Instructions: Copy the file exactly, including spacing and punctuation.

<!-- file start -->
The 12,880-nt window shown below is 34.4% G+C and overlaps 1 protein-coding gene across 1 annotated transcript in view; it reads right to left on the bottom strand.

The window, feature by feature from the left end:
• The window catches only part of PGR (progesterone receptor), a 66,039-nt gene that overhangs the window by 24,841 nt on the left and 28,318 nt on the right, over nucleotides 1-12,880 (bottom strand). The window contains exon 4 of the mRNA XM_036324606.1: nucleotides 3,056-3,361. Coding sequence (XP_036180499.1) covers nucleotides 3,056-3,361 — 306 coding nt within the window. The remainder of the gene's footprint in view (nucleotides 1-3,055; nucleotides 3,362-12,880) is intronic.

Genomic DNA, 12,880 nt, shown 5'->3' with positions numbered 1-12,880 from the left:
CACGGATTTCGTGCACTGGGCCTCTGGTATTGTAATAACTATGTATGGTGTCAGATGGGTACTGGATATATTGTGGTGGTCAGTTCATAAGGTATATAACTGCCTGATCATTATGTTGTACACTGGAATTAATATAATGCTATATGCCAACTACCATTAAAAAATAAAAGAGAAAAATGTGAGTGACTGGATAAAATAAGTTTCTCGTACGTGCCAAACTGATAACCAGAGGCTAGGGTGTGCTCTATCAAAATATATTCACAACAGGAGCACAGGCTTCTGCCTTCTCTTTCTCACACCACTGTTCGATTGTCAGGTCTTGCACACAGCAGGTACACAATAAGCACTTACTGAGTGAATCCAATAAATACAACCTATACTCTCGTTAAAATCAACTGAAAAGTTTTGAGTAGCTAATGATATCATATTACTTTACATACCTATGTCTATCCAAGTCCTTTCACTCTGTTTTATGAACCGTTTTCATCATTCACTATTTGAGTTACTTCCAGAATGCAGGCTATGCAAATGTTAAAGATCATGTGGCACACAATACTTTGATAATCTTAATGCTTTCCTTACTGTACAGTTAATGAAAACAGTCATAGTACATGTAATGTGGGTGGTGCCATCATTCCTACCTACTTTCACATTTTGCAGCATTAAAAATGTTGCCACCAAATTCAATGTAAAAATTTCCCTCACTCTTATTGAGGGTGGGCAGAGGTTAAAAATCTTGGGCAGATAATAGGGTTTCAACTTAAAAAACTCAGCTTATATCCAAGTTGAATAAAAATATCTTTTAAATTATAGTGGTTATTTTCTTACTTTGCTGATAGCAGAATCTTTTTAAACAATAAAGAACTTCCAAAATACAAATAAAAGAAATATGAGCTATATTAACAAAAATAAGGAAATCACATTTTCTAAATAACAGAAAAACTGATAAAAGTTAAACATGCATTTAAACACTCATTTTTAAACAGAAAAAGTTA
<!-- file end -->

The 12,880-nt window shown below is 34.4% G+C and overlaps 1 protein-coding gene across 1 annotated transcript in view; it reads right to left on the bottom strand.

The window, feature by feature from the left end:
• The window catches only part of PGR (progesterone receptor), a 66,039-nt gene that overhangs the window by 24,841 nt on the left and 28,318 nt on the right, over nucleotides 1-12,880 (bottom strand). The window contains exon 4 of the mRNA XM_036324606.1: nucleotides 3,056-3,361. Coding sequence (XP_036180499.1) covers nucleotides 3,056-3,361 — 306 coding nt within the window. The remainder of the gene's footprint in view (nucleotides 1-3,055; nucleotides 3,362-12,880) is intronic.

Genomic DNA, 12,880 nt, shown 5'->3' with positions numbered 1-12,880 from the left:
CACGGATTTCGTGCACTGGGCCTCTGGTATTGTAATAACTATGTATGGTGTCAGATGGGTACTGGATATATTGTGGTGGTCAGTTCATAAGGTATATAACTGCCTGATCATTATGTTGTACACTGGAATTAATATAATGCTATATGCCAACTACCATTAAAAAATAAAAGAGAAAAATGTGAGTGACTGGATAAAATAAGTTTCTCGTACGTGCCAAACTGATAACCAGAGGCTAGGGTGTGCTCTATCAAAATATATTCACAACAGGAGCACAGGCTTCTGCCTTCTCTTTCTCACACCACTGTTCGATTGTCAGGTCTTGCACACAGCAGGTACACAATAAGCACTTACTGAGTGAATCCAATAAATACAACCTATACTCTCGTTAAAATCAACTGAAAAGTTTTGAGTAGCTAATGATATCATATTACTTTACATACCTATGTCTATCCAAGTCCTTTCACTCTGTTTTATGAACCGTTTTCATCATTCACTATTTGAGTTACTTCCAGAATGCAGGCTATGCAAATGTTAAAGATCATGTGGCACACAATACTTTGATAATCTTAATGCTTTCCTTACTGTACAGTTAATGAAAACAGTCATAGTACATGTAATGTGGGTGGTGCCATCATTCCTACCTACTTTCACATTTTGCAGCATTAAAAATGTTGCCACCAAATTCAATGTAAAAATTTCCCTCACTCTTATTGAGGGTGGGCAGAGGTTAAAAATCTTGGGCAGATAATAGGGTTTCAACTTAAAAAACTCAGCTTATATCCAAGTTGAATAAAAATATCTTTTAAATTATAGTGGTTATTTTCTTACTTTGCTGATAGCAGAATCTTTTTAAACAATAAAGAACTTCCAAAATACAAATAAAAGAAATATGAGCTATATTAACAAAAATAAGGAAATCACATTTTCTAAATAACAGAAAAACTGATAAAAGTTAAACATGCATTTAAACACTCATTTTTAAACAGAAAAAGTTA